Here’s my recipe (excuse the rather obvious pun) for sorting out the catering at the Grove (setting aside the luxury market in the Club area and the executive boxes of which I know nothing):
- Re-design and revamp the service areas. At the moment the staff is cramped and unable to work efficiently. This certainly frustrates the punters and no doubt the staff. To my non-expert eye most of the problems could be solved by building out the counters about 2 metres to allow the servers more room to move. There’s plenty of room to do this with the wide concourses in both the upper and lower tiers. At the moment the staff has to squeeze past each other wasting time and lower efficiency and speed.
- Go back to basics on what’s offered for sale in terms of price, range and quality.
- Put the staff on sales bonuses giving them an incentive to work fast and efficiently, particularly at half-time. Motivated staff with the right tools to do the job and well-managed equals satisfied customers equals profit.
- Employ the facility on all Arsenal membership cards to offer the possibility of cashless payment. This works VERY well at the Veltins Arena in Gelsenkirchen and really cuts down the queues.
I’d like to be able to advise new visitors to the Grove that the facilities are world-class in every respect. They aren’t I’m afraid. My advice, at least at the moment, to anybody who asks about eating and drinking in the ground is don’t. The quality is poor, the prices scandalous and the service worse. A perfect storm really. Despite all the promises of improvements, the catering at the Grove remains a classic example of football’s policy of mind over matter towards fans. They don’t mind and we don’t matter. I for one refuse to be taken for granted and Delaware North shall not see one penny from my pocket until the service, quality and price is RADICALLY better.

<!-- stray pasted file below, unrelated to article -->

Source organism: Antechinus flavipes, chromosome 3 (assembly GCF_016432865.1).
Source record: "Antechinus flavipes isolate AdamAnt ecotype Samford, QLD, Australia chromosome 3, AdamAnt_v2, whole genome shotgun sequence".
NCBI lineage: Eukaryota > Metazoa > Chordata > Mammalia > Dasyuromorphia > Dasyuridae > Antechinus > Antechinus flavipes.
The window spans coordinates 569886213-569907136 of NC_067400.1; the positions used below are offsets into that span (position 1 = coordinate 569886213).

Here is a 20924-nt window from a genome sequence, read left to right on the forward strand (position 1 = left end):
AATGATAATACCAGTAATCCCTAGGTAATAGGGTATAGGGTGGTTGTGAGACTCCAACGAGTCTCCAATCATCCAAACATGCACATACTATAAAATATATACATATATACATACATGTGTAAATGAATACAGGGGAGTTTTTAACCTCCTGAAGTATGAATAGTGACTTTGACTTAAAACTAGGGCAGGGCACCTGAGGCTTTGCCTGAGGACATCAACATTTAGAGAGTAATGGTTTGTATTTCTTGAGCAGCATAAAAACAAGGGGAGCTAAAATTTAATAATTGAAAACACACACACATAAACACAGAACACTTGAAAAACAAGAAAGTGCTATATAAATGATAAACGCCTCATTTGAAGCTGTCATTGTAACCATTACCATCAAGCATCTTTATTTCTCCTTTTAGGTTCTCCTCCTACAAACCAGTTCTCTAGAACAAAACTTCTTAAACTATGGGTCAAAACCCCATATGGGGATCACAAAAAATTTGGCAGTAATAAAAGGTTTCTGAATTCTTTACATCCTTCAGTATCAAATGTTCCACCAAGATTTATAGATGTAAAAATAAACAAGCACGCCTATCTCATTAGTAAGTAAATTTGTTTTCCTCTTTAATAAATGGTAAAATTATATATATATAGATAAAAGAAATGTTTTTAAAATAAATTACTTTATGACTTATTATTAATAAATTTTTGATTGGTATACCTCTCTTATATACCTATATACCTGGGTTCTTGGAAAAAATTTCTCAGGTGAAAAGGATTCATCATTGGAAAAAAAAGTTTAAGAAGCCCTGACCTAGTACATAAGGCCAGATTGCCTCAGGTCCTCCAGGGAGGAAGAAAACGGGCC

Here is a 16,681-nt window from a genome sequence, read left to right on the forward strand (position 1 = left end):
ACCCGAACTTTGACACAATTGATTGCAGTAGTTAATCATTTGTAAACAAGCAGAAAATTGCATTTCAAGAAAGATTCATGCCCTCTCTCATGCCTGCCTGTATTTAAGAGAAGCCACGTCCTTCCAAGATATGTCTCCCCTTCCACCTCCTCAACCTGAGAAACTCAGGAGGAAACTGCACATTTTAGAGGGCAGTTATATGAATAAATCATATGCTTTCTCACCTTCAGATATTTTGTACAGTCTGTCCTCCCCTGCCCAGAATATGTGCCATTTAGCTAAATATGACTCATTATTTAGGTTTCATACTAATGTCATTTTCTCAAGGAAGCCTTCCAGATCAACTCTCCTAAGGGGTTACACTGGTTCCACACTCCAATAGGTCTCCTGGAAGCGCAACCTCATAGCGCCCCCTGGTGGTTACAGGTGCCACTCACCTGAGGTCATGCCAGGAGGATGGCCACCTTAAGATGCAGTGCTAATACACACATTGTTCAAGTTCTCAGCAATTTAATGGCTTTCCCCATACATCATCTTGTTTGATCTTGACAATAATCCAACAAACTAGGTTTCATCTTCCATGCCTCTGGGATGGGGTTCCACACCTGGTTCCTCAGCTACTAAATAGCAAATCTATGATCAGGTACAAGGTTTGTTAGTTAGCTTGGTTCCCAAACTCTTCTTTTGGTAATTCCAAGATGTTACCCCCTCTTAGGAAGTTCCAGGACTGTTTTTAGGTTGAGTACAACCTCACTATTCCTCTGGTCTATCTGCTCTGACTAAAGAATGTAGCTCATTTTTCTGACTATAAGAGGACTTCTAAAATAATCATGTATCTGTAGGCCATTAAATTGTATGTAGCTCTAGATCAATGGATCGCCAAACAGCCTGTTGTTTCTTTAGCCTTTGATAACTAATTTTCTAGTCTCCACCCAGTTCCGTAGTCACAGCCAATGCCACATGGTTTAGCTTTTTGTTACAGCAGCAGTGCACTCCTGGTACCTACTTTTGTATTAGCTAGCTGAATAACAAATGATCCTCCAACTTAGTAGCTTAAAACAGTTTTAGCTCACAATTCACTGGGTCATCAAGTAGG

I finish my views on this subject with two examples the club would do well to look at. The Veltins Arena in Gelsenkirchen (home of Bundesliga club Schalke 04) and Ford Field in Detroit, home of the NFL’s Detroit Lions. Both have excellent catering in terms of service, quality and price.
Those good people at Arsenal Independent Supporters’ Association (AISA) have raised this with chief executive Ivan Gazidis and have a follow-up meeting with Delaware North. They want to hear ideas and views from YOU.
That’s all for today, apart from news that our injury gremlins show no signs of easing up. Reports from Basel indicate that Johan Djourou has withdrawn from the Swiss squad to play Italy in a friendly tonight and has flown back to London with a knee injury. Marvellous. And with Thomas Vermaelen a doubt for Saturday too.
Keep the faith!